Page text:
Bonnie ZoBell‘s chapbook collection The Whack Job Girls is coming out with Monkey Puzzle Press in 2013. She has received an NEA for her fiction, the Capricorn Novel Award, a PEN Syndicated Fiction Award for a story later read on NPR, and a spot on Wigleaf’s Top 50 Very Short Fictions. Her work has appeared in numerous publications, including Night Train, The Greensboro Review, New Plains Review, PANK, Cosmopolitan Magazine, Prick of the Spindle, and Cutbank. She received an MFA from Columbia on fellowship, currently teaches at San Diego Mesa College where she is the Creative Writing Coordinator, and is Associate Editor of The Northville Review. More of her work can be found at www.bonniezobell.com.
What is your feeling about having mentors as a writer? Talk about the mentor relationship if you will, its importance to a writer…
I do think it’s important for writers to have mentors, people they look up to, though the mentorship relationship can mean different things to different people. In my case, it mostly means it’s someone who inspires me to work even harder, who helps me see even better what beautiful writing is and what it can do. It means someone who really gets what I’m trying to do and can help me make it even better. When I was in graduate school, that was Fred Busch. Dorothy Allison has been my mentor by simply writing her astounding fiction and when I got to work with her at Tin House. “You need to have a goddamn motherfucker in that book,” she told me, which was absolutely true. Too much tiptoeing around. Kathy Fish told me you have to have surprises in your fiction, things that are completely unpredictable. Steve Almond is my mentor right now, and I’ve been fortunate enough to work with him several times at Tin House. “Slow down where it hurts,” he says.
I also consider writers I’ve never met before to be mentors by way of their amazing writing: Flannery O’Connor, Dan Chaon, Gabriel Garcia Marquez, Joyce Carol Oates, William Trevor, Toni Morrison. I could go definitely go on.
What do you do when you feel stuck or uninspired and does it work to trick the brain into working?
I either get away from writing entirely for a few days or a week, which usually makes me rearin’ to go when I get back to it. Or I work on a different kind of writing.
If I’m stuck on a particular work and trying to get back into it, sometimes I print out some of it and retype it. This gets me back into the voice and mood, invariably I start doing some editing, and with any luck I’m able to forge ahead in the work from there.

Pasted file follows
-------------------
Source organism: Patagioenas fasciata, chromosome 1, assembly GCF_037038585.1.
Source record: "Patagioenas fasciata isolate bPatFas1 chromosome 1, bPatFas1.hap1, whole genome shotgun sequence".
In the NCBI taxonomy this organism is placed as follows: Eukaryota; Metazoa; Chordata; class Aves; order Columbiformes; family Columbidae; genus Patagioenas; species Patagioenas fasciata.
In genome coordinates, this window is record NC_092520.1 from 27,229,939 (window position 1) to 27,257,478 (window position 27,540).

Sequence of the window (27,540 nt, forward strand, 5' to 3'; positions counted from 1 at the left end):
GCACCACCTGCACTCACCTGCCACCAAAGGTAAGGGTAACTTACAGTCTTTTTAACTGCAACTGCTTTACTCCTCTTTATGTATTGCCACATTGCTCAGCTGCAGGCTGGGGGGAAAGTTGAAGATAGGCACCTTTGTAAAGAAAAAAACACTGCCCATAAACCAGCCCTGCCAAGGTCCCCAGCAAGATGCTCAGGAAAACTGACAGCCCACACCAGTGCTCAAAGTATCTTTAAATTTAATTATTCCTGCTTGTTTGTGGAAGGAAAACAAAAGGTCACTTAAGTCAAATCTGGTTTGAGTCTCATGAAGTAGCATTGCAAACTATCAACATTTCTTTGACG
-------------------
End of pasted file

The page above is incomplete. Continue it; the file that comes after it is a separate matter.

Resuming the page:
Are there favorite writing exercises or prompts which you use regularly & will share? (if this replicates the previous question, ignore…
I don’t have regular prompts, probably. Answering my email in the morning gets me warmed up to talk in a regular voice to other human beings, which is what I strive to do in my fiction. I do like to write to other people’s writing prompts. The Flash Factory on Zoetrope Virtual Studio is a wonderful place for exercises. Many of the ones I’ve written there have turned into flashes or full-length short stories. If I’m stuck on a particular work and trying to get back into it, sometimes I print out some of it and retype it. This gets me back into the voice and mood, invariably I start doing some editing, and with any luck I’m able to forge ahead in the work from there.
Suggestions for making characters live? Do you know who they are before you write or do you find out who they are in the writing?
I may have some ideas about characters before I write, which contributes to my wanting to write a certain piece, but I really don’t know who they are when I start out. I find out as I start writing. Probably what helps me make them live the most is trying to be as loose as I can be in the writing without being overly critical or cutting a lot of things yet. This way weird details about the person spill out, quirks, that hopefully I can go back in and milk for more for some defining characteristics of the person.
Please talk a bit about The Whack-Job Girls here. Anything related to writing and birthing this book!
The Whack-Job Girls & Other Stories (Monkey Puzzle Press 2013) was a pleasure and fun to write. None of the women in the stories quite fit into society the way they’d like to. Some are profoundly disturbed, like the first one who sees the Madonna on her living-room wall. Others are off-beat, but not quite so worrisome—like the girl in the last story, a hotel maid, who’s taking anthropology at a community college and can’t help trying to interpret what the bizarre details left behind in hotel rooms say about the humankind.
Most of us have worried at one time or another about being “normal,” but we keep it in check, so this was fun because I didn’t have to keep anything in check while writing this chapbook.
What is next for you?
I’m finishing up a collection of connected full-length short stories, What Happened Here, about a neighborhood living on the site of a major airplane crash in San Diego. After that, I plan to work more on a novel I’ve started.
The Fictionaut Five is our ongoing series of interviews with Fictionaut authors. Every Wednesday, Meg Pokrass asks a writer five (or more) questions. Meg is the editor-at-large for BLIP Magazine, and her stories and poems have been published widely. Her first full collection of flash fiction, “Damn Sure Right” is now out from Press 53. She blogs at http://megpokrass.com.